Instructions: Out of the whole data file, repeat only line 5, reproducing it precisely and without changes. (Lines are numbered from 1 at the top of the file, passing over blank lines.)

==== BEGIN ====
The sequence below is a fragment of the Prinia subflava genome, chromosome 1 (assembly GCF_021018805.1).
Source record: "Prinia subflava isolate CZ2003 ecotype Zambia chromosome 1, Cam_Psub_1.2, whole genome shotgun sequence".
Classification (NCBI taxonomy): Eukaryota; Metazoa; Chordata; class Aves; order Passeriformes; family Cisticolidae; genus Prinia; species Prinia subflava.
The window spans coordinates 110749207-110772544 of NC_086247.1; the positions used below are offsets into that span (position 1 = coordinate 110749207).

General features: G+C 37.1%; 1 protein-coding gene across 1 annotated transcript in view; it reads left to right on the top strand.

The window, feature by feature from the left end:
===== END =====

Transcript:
General features: G+C 37.1%; 1 protein-coding gene across 1 annotated transcript in view; it reads left to right on the top strand.